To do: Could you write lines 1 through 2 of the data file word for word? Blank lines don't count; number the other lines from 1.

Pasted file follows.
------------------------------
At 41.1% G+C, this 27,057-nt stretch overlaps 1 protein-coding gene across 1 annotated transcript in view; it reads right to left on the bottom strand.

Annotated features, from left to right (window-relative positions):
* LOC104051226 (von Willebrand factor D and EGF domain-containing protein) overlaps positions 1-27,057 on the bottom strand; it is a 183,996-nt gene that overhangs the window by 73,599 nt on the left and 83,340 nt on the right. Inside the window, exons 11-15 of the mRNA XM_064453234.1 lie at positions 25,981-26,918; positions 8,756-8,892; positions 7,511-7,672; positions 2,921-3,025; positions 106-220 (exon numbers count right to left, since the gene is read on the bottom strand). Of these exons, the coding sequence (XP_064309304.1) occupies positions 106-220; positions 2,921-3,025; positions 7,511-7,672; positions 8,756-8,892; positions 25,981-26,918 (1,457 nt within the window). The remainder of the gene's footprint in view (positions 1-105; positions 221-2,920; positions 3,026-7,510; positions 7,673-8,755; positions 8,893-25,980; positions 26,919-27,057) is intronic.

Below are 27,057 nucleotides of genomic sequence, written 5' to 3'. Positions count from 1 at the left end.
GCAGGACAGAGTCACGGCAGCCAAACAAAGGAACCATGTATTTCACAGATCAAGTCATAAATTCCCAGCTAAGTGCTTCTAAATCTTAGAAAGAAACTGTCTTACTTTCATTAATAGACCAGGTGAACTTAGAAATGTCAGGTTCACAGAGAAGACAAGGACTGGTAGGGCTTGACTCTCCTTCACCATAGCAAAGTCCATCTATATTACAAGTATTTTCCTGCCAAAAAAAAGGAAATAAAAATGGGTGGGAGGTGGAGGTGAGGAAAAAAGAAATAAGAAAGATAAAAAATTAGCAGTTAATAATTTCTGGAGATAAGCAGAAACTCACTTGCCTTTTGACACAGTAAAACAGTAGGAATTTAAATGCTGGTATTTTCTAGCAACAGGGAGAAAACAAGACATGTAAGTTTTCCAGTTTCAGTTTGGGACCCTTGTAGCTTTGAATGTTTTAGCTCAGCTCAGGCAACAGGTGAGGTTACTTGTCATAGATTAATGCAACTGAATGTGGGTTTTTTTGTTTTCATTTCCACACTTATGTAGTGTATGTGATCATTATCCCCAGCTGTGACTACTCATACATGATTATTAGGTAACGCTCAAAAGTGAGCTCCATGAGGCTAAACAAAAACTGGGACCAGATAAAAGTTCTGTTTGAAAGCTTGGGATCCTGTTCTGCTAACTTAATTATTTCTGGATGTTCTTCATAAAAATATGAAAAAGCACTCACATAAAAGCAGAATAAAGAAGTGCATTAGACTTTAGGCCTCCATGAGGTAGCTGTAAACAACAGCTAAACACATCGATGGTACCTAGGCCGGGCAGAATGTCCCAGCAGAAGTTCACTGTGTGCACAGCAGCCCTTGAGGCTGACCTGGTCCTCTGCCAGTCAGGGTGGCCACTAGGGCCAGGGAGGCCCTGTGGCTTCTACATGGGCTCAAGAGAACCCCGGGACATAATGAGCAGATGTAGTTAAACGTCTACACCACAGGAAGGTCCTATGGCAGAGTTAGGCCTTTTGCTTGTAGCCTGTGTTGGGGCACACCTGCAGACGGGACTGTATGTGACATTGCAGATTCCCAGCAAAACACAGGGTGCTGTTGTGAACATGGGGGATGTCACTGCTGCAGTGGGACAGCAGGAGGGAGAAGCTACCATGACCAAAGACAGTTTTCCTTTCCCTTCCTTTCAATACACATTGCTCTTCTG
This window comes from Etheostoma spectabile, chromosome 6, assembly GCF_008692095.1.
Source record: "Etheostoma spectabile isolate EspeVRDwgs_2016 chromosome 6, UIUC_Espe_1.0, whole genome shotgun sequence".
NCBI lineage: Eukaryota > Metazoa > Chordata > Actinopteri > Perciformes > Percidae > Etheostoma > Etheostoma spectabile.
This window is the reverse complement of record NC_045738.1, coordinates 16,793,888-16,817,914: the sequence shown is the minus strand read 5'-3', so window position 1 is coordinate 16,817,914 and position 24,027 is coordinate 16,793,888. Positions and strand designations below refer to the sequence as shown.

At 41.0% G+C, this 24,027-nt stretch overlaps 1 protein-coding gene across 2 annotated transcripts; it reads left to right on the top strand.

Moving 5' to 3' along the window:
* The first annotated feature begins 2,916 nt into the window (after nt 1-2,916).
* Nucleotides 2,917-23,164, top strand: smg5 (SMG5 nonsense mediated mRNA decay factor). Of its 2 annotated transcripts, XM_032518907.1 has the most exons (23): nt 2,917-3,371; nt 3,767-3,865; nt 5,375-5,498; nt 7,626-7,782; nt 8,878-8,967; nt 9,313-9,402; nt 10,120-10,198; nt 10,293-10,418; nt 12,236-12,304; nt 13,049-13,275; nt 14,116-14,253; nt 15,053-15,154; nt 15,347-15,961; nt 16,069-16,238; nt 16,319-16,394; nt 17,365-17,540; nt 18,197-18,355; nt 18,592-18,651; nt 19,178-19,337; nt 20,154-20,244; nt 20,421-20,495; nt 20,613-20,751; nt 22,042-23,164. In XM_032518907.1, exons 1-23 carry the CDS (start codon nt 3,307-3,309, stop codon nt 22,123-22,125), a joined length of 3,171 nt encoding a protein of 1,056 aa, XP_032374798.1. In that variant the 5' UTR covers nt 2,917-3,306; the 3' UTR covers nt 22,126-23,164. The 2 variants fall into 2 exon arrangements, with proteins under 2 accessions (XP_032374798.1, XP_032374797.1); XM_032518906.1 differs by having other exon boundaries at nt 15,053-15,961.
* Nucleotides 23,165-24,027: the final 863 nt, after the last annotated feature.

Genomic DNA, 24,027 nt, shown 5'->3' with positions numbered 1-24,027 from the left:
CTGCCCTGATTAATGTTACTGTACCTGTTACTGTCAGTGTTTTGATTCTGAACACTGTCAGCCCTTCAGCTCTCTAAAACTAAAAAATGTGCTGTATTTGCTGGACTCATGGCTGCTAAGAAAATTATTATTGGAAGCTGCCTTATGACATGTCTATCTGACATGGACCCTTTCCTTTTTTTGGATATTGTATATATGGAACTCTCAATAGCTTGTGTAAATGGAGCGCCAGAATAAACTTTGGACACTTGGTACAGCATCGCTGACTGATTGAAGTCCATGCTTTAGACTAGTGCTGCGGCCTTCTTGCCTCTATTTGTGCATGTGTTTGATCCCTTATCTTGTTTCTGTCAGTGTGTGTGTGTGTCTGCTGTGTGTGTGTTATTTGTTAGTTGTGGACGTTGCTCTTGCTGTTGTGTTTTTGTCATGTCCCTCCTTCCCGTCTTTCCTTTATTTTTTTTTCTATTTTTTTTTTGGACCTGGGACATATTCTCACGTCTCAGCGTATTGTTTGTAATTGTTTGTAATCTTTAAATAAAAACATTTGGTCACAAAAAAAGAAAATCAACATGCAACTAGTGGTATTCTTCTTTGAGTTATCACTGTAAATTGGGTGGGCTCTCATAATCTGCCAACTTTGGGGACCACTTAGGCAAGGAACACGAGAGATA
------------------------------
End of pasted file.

At 41.1% G+C, this 27,057-nt stretch overlaps 1 protein-coding gene across 1 annotated transcript in view; it reads right to left on the bottom strand.

Annotated features, from left to right (window-relative positions):